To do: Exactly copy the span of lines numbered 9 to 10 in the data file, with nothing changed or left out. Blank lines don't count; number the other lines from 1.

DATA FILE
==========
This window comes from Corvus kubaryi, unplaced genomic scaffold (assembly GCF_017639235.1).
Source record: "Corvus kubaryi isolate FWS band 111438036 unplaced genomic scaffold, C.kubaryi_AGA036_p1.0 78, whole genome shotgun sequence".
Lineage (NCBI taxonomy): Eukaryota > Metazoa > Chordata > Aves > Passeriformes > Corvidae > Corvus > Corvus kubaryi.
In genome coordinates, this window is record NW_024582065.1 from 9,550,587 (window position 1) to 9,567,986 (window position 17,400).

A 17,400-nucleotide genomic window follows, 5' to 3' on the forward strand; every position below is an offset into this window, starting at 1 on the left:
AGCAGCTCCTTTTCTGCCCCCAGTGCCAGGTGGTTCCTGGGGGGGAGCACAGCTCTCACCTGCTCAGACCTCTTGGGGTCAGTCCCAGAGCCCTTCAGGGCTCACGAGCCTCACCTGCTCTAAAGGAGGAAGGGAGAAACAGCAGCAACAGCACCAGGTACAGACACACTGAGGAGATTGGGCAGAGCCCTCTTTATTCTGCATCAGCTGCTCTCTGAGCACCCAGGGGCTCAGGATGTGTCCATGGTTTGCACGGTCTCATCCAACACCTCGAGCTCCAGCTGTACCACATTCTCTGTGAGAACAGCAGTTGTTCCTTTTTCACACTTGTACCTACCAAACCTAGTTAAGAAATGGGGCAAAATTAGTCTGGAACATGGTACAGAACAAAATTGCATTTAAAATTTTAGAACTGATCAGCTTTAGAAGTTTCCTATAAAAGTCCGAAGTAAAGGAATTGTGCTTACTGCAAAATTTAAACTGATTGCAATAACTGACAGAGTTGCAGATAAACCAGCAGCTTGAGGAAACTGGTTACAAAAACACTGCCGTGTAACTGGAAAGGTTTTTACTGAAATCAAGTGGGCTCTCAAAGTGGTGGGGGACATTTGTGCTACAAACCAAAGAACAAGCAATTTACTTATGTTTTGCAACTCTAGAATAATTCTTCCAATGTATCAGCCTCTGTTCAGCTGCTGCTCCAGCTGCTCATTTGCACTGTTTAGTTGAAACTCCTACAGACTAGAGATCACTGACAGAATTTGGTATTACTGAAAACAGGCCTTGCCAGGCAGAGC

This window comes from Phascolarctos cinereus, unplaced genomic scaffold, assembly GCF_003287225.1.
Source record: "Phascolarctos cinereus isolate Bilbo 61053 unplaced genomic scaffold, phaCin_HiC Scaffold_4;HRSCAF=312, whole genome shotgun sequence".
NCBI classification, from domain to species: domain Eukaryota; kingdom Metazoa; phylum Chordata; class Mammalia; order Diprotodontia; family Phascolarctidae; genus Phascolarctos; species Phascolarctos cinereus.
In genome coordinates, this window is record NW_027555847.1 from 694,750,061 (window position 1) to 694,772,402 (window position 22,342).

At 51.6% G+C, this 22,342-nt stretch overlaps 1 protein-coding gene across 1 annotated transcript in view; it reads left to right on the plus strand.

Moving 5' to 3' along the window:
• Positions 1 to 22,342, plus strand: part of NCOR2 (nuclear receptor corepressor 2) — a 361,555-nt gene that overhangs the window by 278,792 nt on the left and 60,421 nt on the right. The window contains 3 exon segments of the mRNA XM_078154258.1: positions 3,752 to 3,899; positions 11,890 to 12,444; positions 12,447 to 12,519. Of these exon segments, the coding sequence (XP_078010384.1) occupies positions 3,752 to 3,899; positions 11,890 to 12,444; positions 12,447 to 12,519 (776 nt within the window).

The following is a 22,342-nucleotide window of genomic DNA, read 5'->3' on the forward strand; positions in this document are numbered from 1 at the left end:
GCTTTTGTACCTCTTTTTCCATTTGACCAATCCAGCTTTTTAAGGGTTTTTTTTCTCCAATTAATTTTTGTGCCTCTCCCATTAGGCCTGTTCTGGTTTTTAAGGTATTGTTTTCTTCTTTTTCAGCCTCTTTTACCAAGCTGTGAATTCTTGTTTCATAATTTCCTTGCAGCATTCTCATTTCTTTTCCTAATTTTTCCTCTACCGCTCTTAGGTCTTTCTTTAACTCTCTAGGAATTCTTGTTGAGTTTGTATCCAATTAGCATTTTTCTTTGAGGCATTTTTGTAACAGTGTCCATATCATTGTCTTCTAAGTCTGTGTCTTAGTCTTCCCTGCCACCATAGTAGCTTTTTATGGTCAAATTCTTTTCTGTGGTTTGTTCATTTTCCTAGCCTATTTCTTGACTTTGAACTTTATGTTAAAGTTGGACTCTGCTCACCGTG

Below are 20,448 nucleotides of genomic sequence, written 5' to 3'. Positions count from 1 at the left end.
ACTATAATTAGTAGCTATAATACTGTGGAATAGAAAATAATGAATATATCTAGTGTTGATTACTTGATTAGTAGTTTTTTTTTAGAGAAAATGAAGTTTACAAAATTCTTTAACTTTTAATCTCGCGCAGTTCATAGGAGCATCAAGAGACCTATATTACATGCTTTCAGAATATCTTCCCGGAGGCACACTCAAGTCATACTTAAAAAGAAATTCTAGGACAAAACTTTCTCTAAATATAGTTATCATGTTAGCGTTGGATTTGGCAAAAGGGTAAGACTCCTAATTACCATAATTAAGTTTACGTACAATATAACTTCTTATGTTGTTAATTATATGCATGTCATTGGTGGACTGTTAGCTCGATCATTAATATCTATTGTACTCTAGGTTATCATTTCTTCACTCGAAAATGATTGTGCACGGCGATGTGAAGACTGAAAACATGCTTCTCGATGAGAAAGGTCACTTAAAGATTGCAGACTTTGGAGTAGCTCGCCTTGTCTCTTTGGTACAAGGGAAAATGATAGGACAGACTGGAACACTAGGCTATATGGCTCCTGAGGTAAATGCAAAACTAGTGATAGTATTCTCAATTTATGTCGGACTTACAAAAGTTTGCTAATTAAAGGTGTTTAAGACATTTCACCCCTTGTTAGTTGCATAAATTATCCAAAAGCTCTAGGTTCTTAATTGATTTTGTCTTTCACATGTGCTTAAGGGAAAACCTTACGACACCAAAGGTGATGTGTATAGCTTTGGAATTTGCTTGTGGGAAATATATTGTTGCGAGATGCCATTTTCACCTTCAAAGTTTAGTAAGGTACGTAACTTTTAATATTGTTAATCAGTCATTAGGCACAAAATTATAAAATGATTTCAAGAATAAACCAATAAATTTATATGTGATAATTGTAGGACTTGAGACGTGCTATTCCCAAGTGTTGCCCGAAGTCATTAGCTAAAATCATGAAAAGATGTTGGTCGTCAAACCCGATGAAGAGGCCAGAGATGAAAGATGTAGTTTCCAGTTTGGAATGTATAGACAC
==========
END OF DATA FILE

NCBI classification, from domain to species: domain Eukaryota; kingdom Metazoa; phylum Chordata; class Mammalia; order Diprotodontia; family Phascolarctidae; genus Phascolarctos; species Phascolarctos cinereus.
In genome coordinates, this window is record NW_027555847.1 from 694,750,061 (window position 1) to 694,772,402 (window position 22,342).